The dropbox where I’ll place my ballot is by the door of Town Hall, under 24/7 video surveillance. I’ll vote at least three weeks before Election Day, and then track the ballot’s processing online, a service now available in New Jersey and various other states. It’s the most reliable way to make sure my vote is counted, something not to be taken for granted this year.
The signs on our lawn are three: one for a local school-board candidate, whom I know; a “BYE-DON” sign; and a banner with the “Science Is Real, Black Lives Matter, No Human Is Illegal, Love Is Love, Women’s Rights Are Human Rights, Kindness Is Everything” multicolored compendium of slogans. I never had a political lawn sign before, or was much for sloganeering, but this is an election season in which I’m not inclined toward nuanced detachment. There are times for political fervor, and now is one of them.
I was a Republican for over 30 years, but I never loathed the Democratic Party as I now do the Republican Party. That’s not just about Trump; it’s about a party that’s become fundamentally geared toward spreading misinformation and undermining democracy. Mike Lee, GOP senator from Utah, notably put out tweets with an explicit anti-democracy theme, upholding a misleading dichotomy of democracy versus constitutional republic, and purporting ludicrously that what he’s concerned about is “excessive accumulation of power in the hands of the few.”
A party that upheld constitutionalism would’ve been outraged at the forced dispersal of demonstrators and clergy for Trump’s June photo op at St. John’s Church; these were blatant violations of the First Amendment’s protections of freedom of speech and religion. Sen. Lee’s Twitter feed had nothing to say on the subject other than some anodyne praise to the National Guard for providing a “secure environment” for people to exercise First Amendment rights.
A party focused on constitutionalism wouldn’t have stood for Trump’s sweeping claims for executive authority and defiance of congressional prerogatives in oversight and spending decisions. Such a party, for example, would’ve insisted on compliance with congressional subpoenas; and pressed the Senate’s obligation to “advise and consent” on presidential appointments, rather than allowing widespread use of acting officials. This non-existent constitutionalist party would’ve been concerned that the President’s ongoing connections to his businesses violate the Constitution’s emoluments clauses.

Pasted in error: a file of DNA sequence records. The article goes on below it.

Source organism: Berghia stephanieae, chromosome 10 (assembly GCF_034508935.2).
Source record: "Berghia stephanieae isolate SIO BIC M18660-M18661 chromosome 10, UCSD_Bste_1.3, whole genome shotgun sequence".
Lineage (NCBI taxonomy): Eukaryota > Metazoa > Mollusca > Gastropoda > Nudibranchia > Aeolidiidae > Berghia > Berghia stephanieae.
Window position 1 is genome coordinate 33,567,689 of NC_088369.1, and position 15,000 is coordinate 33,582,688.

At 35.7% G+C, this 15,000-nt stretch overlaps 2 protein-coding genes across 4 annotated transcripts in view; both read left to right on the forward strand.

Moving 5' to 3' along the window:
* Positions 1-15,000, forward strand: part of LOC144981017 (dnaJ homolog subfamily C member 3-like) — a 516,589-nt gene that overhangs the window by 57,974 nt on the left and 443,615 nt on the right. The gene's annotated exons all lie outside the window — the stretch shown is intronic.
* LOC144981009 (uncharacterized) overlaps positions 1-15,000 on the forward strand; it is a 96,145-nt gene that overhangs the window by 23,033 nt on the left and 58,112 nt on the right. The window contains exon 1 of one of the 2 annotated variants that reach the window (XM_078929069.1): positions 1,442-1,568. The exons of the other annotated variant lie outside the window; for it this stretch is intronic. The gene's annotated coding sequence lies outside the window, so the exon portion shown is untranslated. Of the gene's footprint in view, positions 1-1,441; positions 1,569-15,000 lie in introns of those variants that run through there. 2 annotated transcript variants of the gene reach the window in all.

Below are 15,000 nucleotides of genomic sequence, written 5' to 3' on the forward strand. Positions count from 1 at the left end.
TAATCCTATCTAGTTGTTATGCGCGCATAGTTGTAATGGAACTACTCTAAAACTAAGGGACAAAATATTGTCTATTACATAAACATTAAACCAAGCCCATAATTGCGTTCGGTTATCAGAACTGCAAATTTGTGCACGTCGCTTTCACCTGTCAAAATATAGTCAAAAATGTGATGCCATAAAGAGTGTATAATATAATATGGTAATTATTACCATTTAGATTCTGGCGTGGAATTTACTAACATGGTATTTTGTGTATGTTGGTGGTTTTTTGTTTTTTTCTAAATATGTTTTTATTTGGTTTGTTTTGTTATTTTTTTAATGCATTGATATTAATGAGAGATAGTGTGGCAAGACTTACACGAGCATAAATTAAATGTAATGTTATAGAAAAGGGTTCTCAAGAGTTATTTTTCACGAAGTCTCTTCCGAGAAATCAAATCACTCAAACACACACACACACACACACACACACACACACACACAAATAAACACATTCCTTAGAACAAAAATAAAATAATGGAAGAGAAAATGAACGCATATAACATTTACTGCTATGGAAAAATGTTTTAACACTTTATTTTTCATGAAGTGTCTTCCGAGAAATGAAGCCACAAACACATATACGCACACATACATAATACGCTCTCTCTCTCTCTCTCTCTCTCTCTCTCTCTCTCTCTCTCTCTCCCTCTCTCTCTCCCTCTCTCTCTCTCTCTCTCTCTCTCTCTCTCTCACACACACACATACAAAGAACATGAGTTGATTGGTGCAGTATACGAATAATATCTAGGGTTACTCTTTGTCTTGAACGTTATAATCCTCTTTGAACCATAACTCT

What about the Democrats? A reflexive rejoinder to criticisms such as the above is that the Democratic Party is as bad or worse. By my reckoning, the evidence for this is lacking, but the possibility of a new set of transgressions is one thing that keeps me a registered independent. Both parties, over decades, have put pressure on the constitutional system of checks and balances, such as by taking a more expansive view of executive orders when holding the presidency. During the primaries, Kamala Harris disturbingly insisted she would circumvent Congress to achieve gun control measures if necessary (and was chided for this by Joe Biden). Vigilance is the price we pay for having a Constitution and a democracy.
The Republican Party of recent years has moved beyond the give-and-take that’s conventional in politics. It has become a party focused on gaming the system so as to preserve itself in power; efforts to suppress and distort the vote have been central to the Trump presidency, abetted by numerous Republican officials. The Constitution stipulates that a new presidential term will begin on January 20, and that the current president will leave office then if he hasn’t been re-elected. Sowing doubt about that is neither constitutionalist nor democratic.
—Kenneth Silber is author of In DeWitt’s Footsteps: Seeing History on the Erie Canal and is on Twitter: @kennethsilber